اج اجر اجص
أَجَرَهُ, aor. ـُ and ـِ, (Ṣ, Mgh, Mṣb, Ḳ,) which latter form of the aor., though known to most of the lexicologists, is disacknowledged by a few of them, (TA,) inf. n. أَجْرٌ; (Ṣ, Mṣb;) andآجرهُ↓, (Ṣ, Mgh, Mṣb, Ḳ,) a form disacknowledged by Aṣ, but said by some to be the more chaste of the two, of the form أَفْعَلَ, not فَاعَلَ, as IḲṭṭ by evident inadvertence makes it to be by saying that its aor. is يُؤَاجِرُ, (TA,) inf. n. إِيجَارٌ; (Ṣ;) He (God, Ṣ, A, Mgh, Mṣb, and a man, Mgh) recompensed, compensated, or rewarded, him, (Ṣ, A, Mgh, Mṣb, Ḳ,) عَلَي مَا فَعَلَ for what he had done. (A.) [See أَجْرٌ, below.] أُجِرَ فُلَانٌ خَمْسَةً مِنْ وَلَدِهِ [Such a one became entitled to a reward for five of his children, by their death, (for it is believed that the Muslim will be rewarded in Paradise for a child that has died in infancy)], (Ṣ,) and أُجِرَ وَلَدَهُ, (A,) and أُجِرَ فِي أَوْلَادِهِ, (Ḳ,) mean that his children died, and became [causes of] his reward. (Ṣ, A, Ḳ.)
أَجَرَهُ, (Ḳ,) aor. ـُ, (Ṣ,) [He served him for hire, pay, or wages;] he became his hired man, or hireling. (Ṣ, Ḳ.) So in the Ḳur xxviii. 27. (TA.)
أَجَرَهُ, aor. ـُ, (L, Mṣb, Ḳ,) and ـِ, (Mṣb, Ḳ,) inf. n. أَجْرٌ, (L, Ḳ,) He let him (namely his slave) on hire, or for pay, or wages; (L,* Mṣb,* Ḳ;) as alsoآجرهُ↓, inf. n. إِيجَارٌ; (ʼEyn, Mgh, Mṣb, Ḳ;) andآجرهُ↓, inf. n. مؤاجرة: (Ḳ:) all these are good forms of speech, used by the Arabs: (L:) orآجرهُ↓ having for its inf. n. مؤاجرة signifies he appointed him (namely another man) hire, pay, or wages, for his work; (Mj, Mgh;) or he engaged with him to give him hire, pay, or wages; (A, Mgh, Mṣb;) and can have only one objective complement: whereas,↓ when it is of the measure أَفْعَلَ it is doubly trans.; (Mgh, Mṣb;) so that one says,آجَرَنِي↓ مَمْلُوكَهُ He let me his slave on hire. (Mgh.) One also says, أَجَرَ الدَّارَ, aor. ـُ and ـِ, inf. n. أَجْرٌ, He let the house on hire; and soآجر↓ الدَّارَ, [inf. n. إِيجَارٌ:] (Mṣb, TA:) andآجرهُ↓ الدَّارَ, [inf. n. إِيجَارٌ,] He let to him the house on hire: (Ṣ, A, Mgh, Mṣb:) the latter verb being of the measure أَفْعَلَ, not of the measure فَاعَلَ: (A, Mgh, Mṣb:) and the vulgar say, وَاجَرَ: (Ṣ:) some, however, say,آجَرْتُ↓ الدَّارَ, inf. n. مُؤَاجَرَةٌ, making the verb of the measure فاعل: (Mṣb, TA:) some also say,آجَرْتُ↓ الدَّارَ زَيْدَّا [I let the house to Zeyd], inverting the order of the words: (Mṣb, TA:) and the lawyers say,آجَرْتُ↓ الدَّارَ مِنْ زَيْدٍ [in the same sense, like as بِعْتُ مِنْ زَيْدٍ الدَّارِ means the same as بِعْتُ زَيْداً الدَّارَ]. (Mṣb: [but in the Mgh, the like of this is said to be vulgar.])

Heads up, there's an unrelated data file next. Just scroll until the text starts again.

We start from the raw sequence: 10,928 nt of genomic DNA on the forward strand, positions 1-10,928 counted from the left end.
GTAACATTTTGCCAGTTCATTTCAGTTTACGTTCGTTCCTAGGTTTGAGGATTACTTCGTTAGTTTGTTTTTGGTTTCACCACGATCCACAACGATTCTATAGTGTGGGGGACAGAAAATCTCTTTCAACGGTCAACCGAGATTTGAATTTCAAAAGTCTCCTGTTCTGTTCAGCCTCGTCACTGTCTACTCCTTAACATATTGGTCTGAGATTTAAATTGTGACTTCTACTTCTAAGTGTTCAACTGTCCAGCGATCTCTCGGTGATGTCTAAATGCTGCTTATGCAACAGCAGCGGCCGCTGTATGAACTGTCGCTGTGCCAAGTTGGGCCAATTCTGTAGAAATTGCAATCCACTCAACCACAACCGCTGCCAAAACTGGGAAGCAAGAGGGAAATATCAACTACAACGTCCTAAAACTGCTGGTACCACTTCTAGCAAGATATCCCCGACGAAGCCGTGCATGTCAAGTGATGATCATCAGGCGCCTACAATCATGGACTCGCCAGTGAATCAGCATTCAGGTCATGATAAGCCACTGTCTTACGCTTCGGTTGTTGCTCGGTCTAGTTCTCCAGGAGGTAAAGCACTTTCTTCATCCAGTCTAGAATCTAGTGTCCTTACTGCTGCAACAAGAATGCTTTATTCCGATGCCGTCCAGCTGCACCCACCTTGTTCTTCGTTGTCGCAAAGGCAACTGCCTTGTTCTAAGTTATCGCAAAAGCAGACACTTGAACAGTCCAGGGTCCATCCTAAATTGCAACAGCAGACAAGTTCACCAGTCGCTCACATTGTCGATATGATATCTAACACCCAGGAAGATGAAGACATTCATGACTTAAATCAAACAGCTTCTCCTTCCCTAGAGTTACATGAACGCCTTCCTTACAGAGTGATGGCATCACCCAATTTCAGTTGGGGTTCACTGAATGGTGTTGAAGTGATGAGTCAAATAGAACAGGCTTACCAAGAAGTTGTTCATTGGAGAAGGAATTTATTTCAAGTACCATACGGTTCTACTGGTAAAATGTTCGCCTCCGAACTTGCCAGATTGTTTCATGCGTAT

آجر, inf. n. إِيجَارٌ: see 1, first sentence:
and see the latter half of the same paragraph, in seven places.
ائتجر [written with the disjunctive alif اِيتَجَرَ] He gave alms, seeking thereby to obtain a reward [from God]: (L, Ḳ *:) and ائتجربِهِ He gave it as alms, seeking thereby a reward. (L.) ٱتَّجَرَ for ائتجر is not allowable, because ء cannot be incorporated into ت: [or, accord. to some, this is allowable, as in ٱتَّزَرَ for ائتزر, and ٱتَّمَنَ for ائتمن, &c.:] Hr allows it; and cites an ex. in a trad.; but IAth says that the proper reading in this instance is يَأْتَجِرُ, not يَتَّجِرُ; or, if the latter be allowed, it is from التِّجَارَةُ, not from الأَجْرُ. (L.)
اُوتُجِرَ عَلَيْهِ بِكَذَا [in which the radical ء is changed into و because the alif preceding it is made disjunctive and with damm, (in one copy of the Ṣ, and in the L and TA, erroneously written اِيْتَجَرَ,) He was hired to do it for such a sum or thing, (see مُؤْتَجَرٌ, below,)] is from الأُجْرَةُ. (Ṣ, L.)
استأجرهُ, (Ṣ, Ḳ,) andآجرهُ↓, (Ḳ,) [the latter of the measure فَاعَلَ, as has been clearly shown above, from the A and Mgh and Mṣb,] He hired him; took him as a hired man, or hireling. (Ṣ, Ḳ, TA.) You say also, استأجر الدَّارَ [He hired the house; took it on hire]. (A, Mgh,)